How do Micro-Influencers View Brand Partnerships? [Report]

Traditionally, mass media has offered brands the opportunity to reach very large audiences, blasting their messaging out as wide as possible in order to reach the relatively few interested consumers. But the evolution of social media marketing has provided new options to reach more specific audience subsets, and more niche focus helps to fuel word of mouth marketing and recommendations from trusted sources.

And as influencer marketing strategies have evolved in-step, even more niche elements have become a focus. The next level is micro-influencers, those with close-knit communities of less than 10,000 followers, but with sufficient knowledge and expertise about a specific topic that they can speak with authority, and drive real conversation and engagement.

Despite being less known than their more prominent counterparts, micro-influencers have become a driving force behind the influencer marketing industry’s growth and development – they currently make up the largest portion of influencers and are present across multiple niches and platforms.

To better understand their perceptions about content creation, social media use and brand collaborations, we recently surveyed 1,000 global micro-influencers registered on our platform, in order to get a better idea of their process, approach and influence.

Here’s what we found.

Sponsored Content

We first asked the group about sponsored posts, and the vast majority of respondents said that they believe in the products and services they promote, and often recommend what works for them personally.

84% of respondents indicated that they recommend products or services at least once a week, with 37% doing so on a daily basis.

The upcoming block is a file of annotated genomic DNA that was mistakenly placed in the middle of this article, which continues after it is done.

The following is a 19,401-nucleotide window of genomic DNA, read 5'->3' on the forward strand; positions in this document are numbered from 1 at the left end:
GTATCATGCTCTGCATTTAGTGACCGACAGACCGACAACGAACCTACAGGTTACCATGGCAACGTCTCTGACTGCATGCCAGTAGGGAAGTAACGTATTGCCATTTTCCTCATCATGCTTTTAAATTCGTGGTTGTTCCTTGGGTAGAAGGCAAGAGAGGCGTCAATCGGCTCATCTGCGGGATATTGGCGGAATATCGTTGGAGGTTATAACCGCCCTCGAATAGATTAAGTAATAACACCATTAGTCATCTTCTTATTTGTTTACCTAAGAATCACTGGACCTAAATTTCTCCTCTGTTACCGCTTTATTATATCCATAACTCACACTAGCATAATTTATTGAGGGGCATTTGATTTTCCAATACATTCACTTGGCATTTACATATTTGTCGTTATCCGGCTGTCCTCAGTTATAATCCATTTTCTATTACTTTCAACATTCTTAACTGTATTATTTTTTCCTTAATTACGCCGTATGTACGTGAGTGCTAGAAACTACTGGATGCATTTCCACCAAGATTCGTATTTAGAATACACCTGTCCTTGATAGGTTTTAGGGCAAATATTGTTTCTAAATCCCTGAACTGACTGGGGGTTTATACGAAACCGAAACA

This is key for a successful marketing campaign, because credibility is influencers’ greatest asset, and by endorsing your product or service, they’re automatically boosting brand trust. If they believe in the products and services they promote, it is very likely that their followers will do so as well.

Social Activity and Engagement

Micro-influencers understand the importance of authenticity, and of nurturing their online communities with valuable content in an approachable way. These characteristics translate into an engagement that is 7x higher than the average of mid-tier, macro and mega-influencers combined.

Social media is part of their daily routines, with 47.4% saying they spend more than 5 hours a day on social networks, and 32.5% between 3 and 5 hours. In terms of content creation, 77% publish content daily and almost half (48%) do it at least twice a day, which shows consistency in the publication of content and also leads to a deeper understanding of their audience.

Influential Ambitions

Micro-influencer campaigns, which began as a timid gamble, have become a powerful component of influencer marketing, especially among digital-native generations such as Millennials or Generation Z.

Our survey revealed that the goal of 51.6% of micro-influencers is to be full-time content creators, a figure that rises to 53.6% among Millennials and 60.7% among Generation Z respondents.

Micro-influencers, those who are in the trenches and who get to interact with consumers, big brands, small businesses, and the influencer marketing community at large, are voicing a clear desire to have a career in influencer marketing, and as such, claim their fair share in an industry that is poised to reach $10 billion by 2020.

Micro Generation

The era of massive audiences seems to be fading, giving way to marketing approaches that are more personalized and in line with the traditional, and always-reliable concept of word-of-mouth. Brands are shifting from aiming to talk to as many people as possible via a one-way structure to a collaborative approach, which utilizes influence and co-creation of content to bring them closer to their target markets.

Micro-influencers may be the ideal partners in this, as they’re both personally invested in what they do and open to advocating for what they believe in. And their ability to effectively bridge the gap between brands and consumers goes to show that popularity is not necessarily synonymous to influence after all.

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